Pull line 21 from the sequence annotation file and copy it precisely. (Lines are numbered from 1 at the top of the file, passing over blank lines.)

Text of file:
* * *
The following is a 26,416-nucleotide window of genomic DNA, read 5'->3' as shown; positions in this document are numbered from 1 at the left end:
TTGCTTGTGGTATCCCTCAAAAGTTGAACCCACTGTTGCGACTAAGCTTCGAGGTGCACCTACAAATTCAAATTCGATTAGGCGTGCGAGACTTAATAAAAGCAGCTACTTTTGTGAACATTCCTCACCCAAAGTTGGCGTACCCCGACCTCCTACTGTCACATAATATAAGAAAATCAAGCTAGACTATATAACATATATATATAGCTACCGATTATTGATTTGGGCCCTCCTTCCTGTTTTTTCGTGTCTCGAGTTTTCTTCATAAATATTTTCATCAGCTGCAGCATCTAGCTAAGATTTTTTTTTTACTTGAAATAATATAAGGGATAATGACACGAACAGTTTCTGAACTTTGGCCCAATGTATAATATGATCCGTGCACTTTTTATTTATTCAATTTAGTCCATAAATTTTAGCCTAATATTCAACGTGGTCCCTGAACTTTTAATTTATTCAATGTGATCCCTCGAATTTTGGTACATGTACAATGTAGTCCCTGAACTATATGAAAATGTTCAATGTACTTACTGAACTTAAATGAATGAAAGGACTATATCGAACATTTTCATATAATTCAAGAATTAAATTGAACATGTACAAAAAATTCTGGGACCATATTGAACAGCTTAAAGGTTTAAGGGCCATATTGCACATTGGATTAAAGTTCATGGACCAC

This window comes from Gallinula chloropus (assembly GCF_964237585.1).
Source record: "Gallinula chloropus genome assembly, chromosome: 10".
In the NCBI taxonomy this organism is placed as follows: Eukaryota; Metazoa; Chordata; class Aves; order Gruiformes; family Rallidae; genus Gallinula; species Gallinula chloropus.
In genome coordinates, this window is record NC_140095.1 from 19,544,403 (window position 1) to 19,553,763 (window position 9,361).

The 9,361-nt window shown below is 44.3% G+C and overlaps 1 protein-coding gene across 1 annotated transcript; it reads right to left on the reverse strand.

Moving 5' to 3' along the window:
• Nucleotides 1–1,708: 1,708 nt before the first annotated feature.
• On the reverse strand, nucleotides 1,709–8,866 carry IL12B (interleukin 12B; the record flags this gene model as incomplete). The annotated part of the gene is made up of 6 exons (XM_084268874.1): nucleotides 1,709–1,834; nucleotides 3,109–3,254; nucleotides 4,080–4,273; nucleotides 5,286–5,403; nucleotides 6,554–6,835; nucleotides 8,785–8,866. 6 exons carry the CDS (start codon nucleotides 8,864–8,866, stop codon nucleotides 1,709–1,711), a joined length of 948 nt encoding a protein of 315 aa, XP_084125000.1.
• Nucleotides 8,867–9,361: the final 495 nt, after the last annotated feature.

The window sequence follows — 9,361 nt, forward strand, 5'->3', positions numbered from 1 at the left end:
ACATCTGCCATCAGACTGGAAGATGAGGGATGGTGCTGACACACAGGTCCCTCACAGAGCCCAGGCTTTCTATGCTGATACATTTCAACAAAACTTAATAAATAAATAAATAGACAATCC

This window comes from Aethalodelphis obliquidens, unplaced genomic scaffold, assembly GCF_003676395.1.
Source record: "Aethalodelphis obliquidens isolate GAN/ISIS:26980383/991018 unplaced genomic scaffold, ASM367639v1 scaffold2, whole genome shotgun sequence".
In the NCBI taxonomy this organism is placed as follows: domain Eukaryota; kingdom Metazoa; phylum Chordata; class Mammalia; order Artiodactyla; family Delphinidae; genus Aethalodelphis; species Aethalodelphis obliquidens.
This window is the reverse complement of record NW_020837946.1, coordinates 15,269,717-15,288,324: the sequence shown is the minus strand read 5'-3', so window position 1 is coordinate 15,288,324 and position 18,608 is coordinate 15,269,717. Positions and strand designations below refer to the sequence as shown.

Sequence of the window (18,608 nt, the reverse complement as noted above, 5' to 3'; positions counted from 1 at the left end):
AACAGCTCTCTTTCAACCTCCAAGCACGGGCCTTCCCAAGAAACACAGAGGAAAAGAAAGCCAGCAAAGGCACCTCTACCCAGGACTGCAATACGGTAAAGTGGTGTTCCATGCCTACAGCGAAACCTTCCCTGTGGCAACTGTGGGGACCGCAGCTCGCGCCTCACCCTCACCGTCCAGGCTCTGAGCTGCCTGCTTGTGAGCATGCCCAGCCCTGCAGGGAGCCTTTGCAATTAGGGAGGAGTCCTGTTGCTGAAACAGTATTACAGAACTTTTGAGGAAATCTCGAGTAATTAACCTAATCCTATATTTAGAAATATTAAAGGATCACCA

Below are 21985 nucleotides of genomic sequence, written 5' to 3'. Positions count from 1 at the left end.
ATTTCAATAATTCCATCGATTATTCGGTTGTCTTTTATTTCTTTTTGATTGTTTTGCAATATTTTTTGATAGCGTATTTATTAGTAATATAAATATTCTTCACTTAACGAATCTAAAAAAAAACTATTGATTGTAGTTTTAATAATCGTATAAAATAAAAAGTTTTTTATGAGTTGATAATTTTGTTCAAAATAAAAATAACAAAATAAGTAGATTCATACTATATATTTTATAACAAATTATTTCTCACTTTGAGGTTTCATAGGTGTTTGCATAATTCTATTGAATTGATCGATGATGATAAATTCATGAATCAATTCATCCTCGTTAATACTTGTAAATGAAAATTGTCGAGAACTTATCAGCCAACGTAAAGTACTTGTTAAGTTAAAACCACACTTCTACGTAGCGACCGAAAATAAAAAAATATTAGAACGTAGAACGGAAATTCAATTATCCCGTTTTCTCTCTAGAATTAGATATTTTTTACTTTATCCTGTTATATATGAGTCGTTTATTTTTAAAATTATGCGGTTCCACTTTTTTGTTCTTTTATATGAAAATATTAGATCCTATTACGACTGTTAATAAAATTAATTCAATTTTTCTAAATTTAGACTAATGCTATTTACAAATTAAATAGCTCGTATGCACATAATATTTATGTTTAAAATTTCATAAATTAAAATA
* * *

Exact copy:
ATTTCAATAATTCCATCGATTATTCGGTTGTCTTTTATTTCTTTTTGATTGTTTTGCAATATTTTTTGATAGCGTATTTATTAGTAATATAAATATTCTTCACTTAACGAATCTAAAAAAAAACTATTGATTGTAGTTTTAATAATCGTATAAAATAAAAAGTTTTTTATGAGTTGATAATTTTGTTCAAAATAAAAATAACAAAATAAGTAGATTCATACTATATATTTTATAACAAATTATTTCTCACTTTGAGGTTTCATAGGTGTTTGCATAATTCTATTGAATTGATCGATGATGATAAATTCATGAATCAATTCATCCTCGTTAATACTTGTAAATGAAAATTGTCGAGAACTTATCAGCCAACGTAAAGTACTTGTTAAGTTAAAACCACACTTCTACGTAGCGACCGAAAATAAAAAAATATTAGAACGTAGAACGGAAATTCAATTATCCCGTTTTCTCTCTAGAATTAGATATTTTTTACTTTATCCTGTTATATATGAGTCGTTTATTTTTAAAATTATGCGGTTCCACTTTTTTGTTCTTTTATATGAAAATATTAGATCCTATTACGACTGTTAATAAAATTAATTCAATTTTTCTAAATTTAGACTAATGCTATTTACAAATTAAATAGCTCGTATGCACATAATATTTATGTTTAAAATTTCATAAATTAAAATA